Mushroom ice cream? No way.But when I finally taste the creamy, just-sweet-enough concoction, I am a believer. Chef Matt Bolton has worked a miracle as far as I’m concerned, both with dessert and all that has preceded it, including accommodating my gluten-free needs.
We are enjoying a Meet the Farmer luncheon at the historic Hyatt Carmel Highlands’ Pacific’s Edge restaurant, so named because of the legendary view of the Big Sur Coast. The luncheon is staged several times during spring and summer to showcase locally grown food and, of course, those who grow it.
In this case, however, it’s not a farmer; it’s a forager.
His name is Paul Huntington — “I was born a forager,” he says — and he mingles among today’s guests, talking about his “crop” of mushrooms and the many varieties he supplies to area restaurants. But he aims to keep secret the locations around the Central Coast where he collects the interesting looking funghi, some of which are artfully displayed on a nearby table. Today’s multi-course lunch has been created around Huntington’s booty which includes chanterelles, trumpets and candy caps.
It’s all superb — I know what I like when I taste it — but let’s face it; I’m no foodie. Thank goodness there’s one to my right. She is Elaine Hesser, self-described newly minted food writer but long-time foodie, who lives in nearby Salinas. Newspaper and blog readers valley-wide enjoy her musings and wisdom about the area’s restaurants and the abundant Salinas Valley farms and wineries.
“I think this is one of the most interesting and delicious luncheons I’ve had in a long time,” she declares. “The chef really cares that we know about what we are eating, and he created all the recipes just for this lunch.”
The Monterey Peninsula is a foodie Mecca, Hesser explains, “not only because of the bounty of Monterey Bay, but because of the farms and vineyards of nearby Salinas Valley. Fresh lettuces, broccoli and other produce from the fertile fields round out local meals, which are washed down with wines from several distinct growing regions along the Highway 101 corridor.”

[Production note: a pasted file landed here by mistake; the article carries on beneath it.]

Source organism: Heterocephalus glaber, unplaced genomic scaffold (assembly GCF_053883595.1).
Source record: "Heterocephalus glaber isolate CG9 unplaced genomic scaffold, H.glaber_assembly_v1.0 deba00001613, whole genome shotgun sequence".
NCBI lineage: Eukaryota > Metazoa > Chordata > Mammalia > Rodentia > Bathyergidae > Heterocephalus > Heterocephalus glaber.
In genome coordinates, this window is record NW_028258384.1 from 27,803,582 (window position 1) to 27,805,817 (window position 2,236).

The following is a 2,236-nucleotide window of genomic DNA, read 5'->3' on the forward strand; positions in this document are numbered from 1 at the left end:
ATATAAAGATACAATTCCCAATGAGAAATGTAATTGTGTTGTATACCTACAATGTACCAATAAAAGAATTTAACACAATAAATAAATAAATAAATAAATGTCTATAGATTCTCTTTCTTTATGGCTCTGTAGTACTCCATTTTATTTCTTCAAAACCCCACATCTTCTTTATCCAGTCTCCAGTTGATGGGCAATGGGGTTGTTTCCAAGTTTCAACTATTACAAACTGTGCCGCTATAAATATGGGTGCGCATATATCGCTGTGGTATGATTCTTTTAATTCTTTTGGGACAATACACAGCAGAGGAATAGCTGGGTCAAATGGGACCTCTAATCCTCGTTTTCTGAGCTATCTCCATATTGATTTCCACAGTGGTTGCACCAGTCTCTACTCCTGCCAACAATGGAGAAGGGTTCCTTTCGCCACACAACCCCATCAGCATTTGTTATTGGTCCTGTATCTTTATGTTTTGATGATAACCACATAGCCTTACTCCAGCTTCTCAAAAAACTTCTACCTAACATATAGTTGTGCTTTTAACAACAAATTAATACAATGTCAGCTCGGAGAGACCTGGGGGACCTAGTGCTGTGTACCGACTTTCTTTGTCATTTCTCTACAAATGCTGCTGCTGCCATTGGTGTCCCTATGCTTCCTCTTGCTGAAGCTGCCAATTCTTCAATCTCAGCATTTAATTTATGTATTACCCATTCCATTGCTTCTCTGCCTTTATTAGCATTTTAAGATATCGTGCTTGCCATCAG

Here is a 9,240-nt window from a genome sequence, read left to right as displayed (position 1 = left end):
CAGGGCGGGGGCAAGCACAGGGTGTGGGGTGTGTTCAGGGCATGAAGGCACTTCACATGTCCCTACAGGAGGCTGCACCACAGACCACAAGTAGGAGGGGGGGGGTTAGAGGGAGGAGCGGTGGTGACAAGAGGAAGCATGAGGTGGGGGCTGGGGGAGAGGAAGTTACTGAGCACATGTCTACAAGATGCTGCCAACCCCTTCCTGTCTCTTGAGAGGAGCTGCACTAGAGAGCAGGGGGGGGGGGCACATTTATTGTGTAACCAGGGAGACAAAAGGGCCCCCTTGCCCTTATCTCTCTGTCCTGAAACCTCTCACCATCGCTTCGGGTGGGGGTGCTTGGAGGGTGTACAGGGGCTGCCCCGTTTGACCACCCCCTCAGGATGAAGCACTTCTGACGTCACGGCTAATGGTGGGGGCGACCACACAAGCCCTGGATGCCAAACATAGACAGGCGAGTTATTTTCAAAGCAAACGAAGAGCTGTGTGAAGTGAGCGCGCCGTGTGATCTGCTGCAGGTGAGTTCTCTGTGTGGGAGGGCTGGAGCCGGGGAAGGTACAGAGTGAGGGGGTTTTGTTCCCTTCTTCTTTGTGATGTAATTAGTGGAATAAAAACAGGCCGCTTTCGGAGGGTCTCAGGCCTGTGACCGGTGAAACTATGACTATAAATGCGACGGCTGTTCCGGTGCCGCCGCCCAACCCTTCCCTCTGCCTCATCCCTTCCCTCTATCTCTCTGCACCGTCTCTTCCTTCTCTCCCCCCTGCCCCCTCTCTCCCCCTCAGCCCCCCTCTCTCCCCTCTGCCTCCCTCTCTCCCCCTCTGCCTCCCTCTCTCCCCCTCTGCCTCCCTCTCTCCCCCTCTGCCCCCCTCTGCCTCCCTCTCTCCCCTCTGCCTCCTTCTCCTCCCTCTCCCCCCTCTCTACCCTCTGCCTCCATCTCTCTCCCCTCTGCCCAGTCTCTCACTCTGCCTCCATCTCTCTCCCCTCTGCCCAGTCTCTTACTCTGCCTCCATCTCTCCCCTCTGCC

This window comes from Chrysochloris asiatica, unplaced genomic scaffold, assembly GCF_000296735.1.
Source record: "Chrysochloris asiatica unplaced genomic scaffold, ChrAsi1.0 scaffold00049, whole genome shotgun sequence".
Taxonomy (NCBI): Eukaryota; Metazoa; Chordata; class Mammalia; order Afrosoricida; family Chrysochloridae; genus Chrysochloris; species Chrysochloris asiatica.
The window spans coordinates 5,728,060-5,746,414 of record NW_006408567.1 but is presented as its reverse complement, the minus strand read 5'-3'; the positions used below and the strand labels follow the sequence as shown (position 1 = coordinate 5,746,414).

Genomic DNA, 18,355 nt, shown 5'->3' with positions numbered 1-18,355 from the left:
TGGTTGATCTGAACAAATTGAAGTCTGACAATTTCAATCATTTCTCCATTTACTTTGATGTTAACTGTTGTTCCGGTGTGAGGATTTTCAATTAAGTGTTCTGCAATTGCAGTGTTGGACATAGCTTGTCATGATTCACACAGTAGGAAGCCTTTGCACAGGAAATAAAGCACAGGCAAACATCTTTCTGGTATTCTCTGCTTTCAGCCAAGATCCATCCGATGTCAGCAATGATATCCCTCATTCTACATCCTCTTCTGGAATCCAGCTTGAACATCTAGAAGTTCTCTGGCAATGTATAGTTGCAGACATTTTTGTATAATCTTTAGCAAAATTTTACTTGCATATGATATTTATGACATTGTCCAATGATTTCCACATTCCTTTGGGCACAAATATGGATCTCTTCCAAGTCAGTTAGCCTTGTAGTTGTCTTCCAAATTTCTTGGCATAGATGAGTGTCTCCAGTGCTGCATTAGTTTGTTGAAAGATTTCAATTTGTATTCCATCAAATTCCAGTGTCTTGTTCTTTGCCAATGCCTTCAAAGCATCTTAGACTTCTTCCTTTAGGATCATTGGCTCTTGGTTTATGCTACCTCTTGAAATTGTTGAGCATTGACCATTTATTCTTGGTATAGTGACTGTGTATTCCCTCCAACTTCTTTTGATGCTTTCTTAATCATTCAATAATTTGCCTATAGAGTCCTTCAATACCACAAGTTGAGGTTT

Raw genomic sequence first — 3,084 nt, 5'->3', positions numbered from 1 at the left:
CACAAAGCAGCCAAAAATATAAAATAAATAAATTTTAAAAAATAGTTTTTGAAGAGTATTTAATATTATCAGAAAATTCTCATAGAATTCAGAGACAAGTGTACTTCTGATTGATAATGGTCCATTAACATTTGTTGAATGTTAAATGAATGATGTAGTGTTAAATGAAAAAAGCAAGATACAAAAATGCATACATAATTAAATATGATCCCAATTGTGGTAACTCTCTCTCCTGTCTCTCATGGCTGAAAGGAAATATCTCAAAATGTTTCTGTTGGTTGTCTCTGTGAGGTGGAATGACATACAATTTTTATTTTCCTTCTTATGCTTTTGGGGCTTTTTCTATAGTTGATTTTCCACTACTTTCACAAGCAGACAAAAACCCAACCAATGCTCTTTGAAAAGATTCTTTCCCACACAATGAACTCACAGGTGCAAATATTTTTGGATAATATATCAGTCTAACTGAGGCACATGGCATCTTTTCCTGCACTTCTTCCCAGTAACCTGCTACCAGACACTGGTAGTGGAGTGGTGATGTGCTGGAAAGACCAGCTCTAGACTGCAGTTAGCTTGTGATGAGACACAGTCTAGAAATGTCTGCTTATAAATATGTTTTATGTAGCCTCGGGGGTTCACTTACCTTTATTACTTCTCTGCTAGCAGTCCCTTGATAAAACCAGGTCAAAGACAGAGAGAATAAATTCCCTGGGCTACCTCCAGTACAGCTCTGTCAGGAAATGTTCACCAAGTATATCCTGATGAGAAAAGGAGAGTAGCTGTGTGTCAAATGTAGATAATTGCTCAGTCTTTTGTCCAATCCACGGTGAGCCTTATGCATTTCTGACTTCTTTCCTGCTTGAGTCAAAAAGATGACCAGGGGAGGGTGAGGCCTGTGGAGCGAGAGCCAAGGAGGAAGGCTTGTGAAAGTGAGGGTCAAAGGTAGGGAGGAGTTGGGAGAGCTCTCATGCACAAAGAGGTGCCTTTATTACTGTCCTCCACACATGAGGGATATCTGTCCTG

We don’t have enough time nor money to explore all of this Foodie Heaven, but we do get to enjoy a bit more of it at the TusCA Restaurant at the Hyatt Regency Monterey.
“We showcase wonderful sustainable seafood specials every night,” says Chef Johnny DeVivo, whose goal is to “elevate the concept to fresh pastas and fresh sustainable seafood, and to train the staff on farm-to-table concepts.”
DeVivo comes to TusCA by way of La Vegas and Southern Utah, and can make filleting a 25-pound halibut look like child’s play. The flavorful, cooked-to-perfection roasted halibut, lamb and risotto are testament to his talents.
“I think what makes TusCA unique,” he says, “is that we are a hidden gem in Monterey with a beautiful atmosphere and cutting-edge techniques.”
After dinner, we head to the contemporary and comfortable Fireplace Lounge with oversized, quadruple-sided fireplace. As on most Friday nights, there is a jazz combo providing a reason to stay, and the lounge is packed. Most revelers are business travelers and conference attendees, but come summer, this Hyatt Regency, one of Monterey’s oldest hotels, morphs into a family-friendly destination. Kids love the grounds’ giant chess board, shuffleboard, ping pong and Camp Hyatt, and a 2009, $65-million renovation gave birth to the mind-quieting Accista Spa for the grownups.
Later, as I wait for my masseuse in this mini-oasis, another woman relaxes on a nearby couch. She appears to be asleep, but pops up just long enough to tell me that “I have four kids and I treat myself to a day at the spa twice a year. The quiet is as good as the massage.”
Later my husband and I take the five-minute walk to Monterey Beach and watch visitors and locals and their many dogs enjoy the wide, clean expanse of sand and the gentle surf. It’s the perfect place to learn to kayak and paddle-board or to just enjoy the unusual warmth of a March day.
E’Louise Ondash is a freelance writer living in North County. Tell her about your travels at firstname.lastname@example.org.